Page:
10. We need not consider whether General Statutes 54-94a is a ruleof practice or procedure not binding upon the Superior or Supreme of this state; State v. Clemente, 166 Conn. 501, 507, 353 A.2d 723 (1974);since the trial court implicitly acquiesced in the statutory procedure. SeeAdams v. Rubinow, 157 Conn. 150, 156, 251 A.2d 49 (1968). This court alsoapproves the conditional plea procedure set forth in the statute subject tothe general authority of the trial court to refuse to accept such a pleawhere it is inappropriate, as in this case.

11. We are not presented in this case with claims of theinadmissibility of statements of a defendant to the police that areintertwined with a motion to suppress evidence based on an unreasonablesearch and seizure, as in our recent decision of State v. Torres,197 Conn. 620, 500 A.2d 1299 (1985). In that case the ruling on the motionto suppress had been properly reserved under General Statutes 54a-94a[54-94a]. Considerations of fairness and judicial economy dictated that theclosely related issues concerning the statements of the defendant madeduring the search as well as afterward should also be resolved. In the caseon appeal, the issues concerning the confession are not related to a claimof an unlawful search. Furthermore, as discussed in part II, the remainingissue reserved involving the constitutionality of General Statutes 53a-54d,our arson murder statute, cannot be reviewed on the present record. Thusnone of the issues reserved under the nolo contendere plea is properlybefore us.

12. In the defendant's motion to dismiss, he challenged theconstitutionality of an arson murder conviction predicated on both secondand third degree arson. It appears, however, that he has abandoned his claimas to second degree arson, as it was addressed neither in his brief norduring oral argument. It should be noted that both first and second degreearson require a specific intent "to destroy or damage a building." GeneralStatutes 53a-111, 53a-112. Arson in the third degree occurs where a person"recklessly causes destruction or damage to a building . . . byintentionally starting a fire or causing an explosion." General Statutes53a-113.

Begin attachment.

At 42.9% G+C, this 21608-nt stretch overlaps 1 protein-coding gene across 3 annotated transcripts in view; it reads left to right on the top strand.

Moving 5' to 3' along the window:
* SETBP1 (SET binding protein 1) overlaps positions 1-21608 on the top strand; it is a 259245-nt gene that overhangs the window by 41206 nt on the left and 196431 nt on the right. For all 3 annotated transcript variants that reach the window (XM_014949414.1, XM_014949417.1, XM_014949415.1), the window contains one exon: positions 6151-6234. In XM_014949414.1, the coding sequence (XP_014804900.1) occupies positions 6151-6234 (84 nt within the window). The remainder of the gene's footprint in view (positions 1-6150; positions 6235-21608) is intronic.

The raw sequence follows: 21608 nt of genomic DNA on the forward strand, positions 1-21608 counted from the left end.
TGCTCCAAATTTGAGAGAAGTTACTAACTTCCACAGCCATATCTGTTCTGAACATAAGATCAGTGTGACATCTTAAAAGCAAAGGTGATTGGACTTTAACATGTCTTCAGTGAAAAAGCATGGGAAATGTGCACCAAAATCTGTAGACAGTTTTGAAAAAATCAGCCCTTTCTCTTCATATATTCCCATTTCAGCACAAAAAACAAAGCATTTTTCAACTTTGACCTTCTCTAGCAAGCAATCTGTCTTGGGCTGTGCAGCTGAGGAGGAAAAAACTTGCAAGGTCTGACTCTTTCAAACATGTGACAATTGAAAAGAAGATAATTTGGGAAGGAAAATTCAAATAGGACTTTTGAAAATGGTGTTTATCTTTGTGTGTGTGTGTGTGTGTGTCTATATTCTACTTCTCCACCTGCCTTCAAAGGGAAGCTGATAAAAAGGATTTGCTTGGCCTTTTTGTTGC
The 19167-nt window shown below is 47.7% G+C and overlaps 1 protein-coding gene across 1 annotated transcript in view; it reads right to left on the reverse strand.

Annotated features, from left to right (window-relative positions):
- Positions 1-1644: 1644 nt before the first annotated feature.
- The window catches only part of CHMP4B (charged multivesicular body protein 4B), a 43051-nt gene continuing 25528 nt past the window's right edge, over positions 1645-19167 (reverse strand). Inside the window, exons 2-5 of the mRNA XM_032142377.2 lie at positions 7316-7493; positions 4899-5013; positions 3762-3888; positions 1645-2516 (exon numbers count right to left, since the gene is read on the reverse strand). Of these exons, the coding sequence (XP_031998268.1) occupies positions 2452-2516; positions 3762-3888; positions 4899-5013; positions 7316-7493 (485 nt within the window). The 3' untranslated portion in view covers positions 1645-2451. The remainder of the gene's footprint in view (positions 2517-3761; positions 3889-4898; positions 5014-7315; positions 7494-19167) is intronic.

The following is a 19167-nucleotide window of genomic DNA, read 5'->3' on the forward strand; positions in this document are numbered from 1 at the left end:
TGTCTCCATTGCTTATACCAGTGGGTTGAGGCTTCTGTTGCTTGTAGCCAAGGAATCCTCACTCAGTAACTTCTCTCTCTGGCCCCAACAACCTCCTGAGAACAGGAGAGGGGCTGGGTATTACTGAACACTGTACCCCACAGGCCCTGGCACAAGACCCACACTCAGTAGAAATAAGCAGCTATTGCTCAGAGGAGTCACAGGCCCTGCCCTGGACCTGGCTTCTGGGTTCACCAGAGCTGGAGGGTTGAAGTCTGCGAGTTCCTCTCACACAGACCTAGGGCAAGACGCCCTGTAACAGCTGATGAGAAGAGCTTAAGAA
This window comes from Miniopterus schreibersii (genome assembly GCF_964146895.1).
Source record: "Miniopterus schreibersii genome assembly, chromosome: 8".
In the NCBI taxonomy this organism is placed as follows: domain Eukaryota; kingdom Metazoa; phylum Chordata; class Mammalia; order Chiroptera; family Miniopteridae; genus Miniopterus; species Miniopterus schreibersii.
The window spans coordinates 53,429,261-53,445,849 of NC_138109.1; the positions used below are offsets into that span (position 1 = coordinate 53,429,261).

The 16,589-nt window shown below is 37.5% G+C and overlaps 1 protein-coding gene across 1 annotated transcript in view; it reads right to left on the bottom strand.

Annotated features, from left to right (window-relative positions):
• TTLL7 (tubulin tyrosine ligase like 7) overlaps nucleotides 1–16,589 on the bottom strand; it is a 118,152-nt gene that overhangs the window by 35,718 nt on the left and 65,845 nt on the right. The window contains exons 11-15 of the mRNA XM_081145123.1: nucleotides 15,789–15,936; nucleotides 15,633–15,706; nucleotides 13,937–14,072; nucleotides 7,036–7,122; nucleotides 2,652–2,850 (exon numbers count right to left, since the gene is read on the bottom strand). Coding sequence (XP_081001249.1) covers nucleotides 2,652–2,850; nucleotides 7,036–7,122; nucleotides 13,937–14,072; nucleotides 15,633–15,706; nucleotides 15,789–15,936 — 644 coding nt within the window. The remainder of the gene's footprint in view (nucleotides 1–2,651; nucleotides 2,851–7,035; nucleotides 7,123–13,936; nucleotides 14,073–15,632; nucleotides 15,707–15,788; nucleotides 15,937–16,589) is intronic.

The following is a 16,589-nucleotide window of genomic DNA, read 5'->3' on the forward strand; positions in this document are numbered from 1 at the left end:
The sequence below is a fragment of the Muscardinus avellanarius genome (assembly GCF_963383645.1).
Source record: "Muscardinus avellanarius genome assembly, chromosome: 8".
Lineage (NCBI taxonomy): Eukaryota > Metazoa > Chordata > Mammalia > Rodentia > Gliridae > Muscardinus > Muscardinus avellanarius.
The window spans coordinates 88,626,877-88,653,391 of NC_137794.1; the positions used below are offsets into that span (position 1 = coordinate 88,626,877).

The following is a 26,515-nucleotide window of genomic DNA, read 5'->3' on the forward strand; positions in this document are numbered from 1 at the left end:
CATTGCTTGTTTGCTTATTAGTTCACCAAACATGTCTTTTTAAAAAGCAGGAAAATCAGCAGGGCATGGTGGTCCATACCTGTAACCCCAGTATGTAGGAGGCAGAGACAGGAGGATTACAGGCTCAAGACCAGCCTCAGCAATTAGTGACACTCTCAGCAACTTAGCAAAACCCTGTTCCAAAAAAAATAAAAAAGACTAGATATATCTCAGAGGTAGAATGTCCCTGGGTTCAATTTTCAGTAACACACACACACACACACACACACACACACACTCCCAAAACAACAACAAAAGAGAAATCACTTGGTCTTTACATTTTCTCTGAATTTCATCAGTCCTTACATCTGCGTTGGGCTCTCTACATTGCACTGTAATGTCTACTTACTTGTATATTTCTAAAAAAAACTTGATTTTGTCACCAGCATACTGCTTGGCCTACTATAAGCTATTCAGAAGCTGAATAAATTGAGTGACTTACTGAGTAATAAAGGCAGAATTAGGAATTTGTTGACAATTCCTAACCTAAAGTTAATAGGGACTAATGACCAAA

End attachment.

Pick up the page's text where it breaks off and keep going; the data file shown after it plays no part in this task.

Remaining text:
13. The written plea of nolo contendere provided as follows: "Uponthe acceptance of this plea and the entry of judgment of guilty by theCourt, the defendant will seek appellate review of the denial of thesemotions. Should the Court's rulings on these motions be affirmed on themerits, and there be no other change in the pretrial rulings anddeterminations made to date, then this plea of nolo contendere will becomefinal. Should the Supreme Court fail to affirm any or all of this Court'srulings on these motions on the merits, however, this plea of nolocontendere will be withdrawn." In view of these conditions of the plea it iscurious that the state, though agreeable to review of the motion to suppressthe confession, opposes review of the defendant's constitutional claims onthe merits on the ground that the issue is not properly before us on thepresent record, a contention we have found persuasive.

14. The claim that the sentences imposed violate our stateconstitution was not included in the motion to dismiss filed in the trialcourt. In this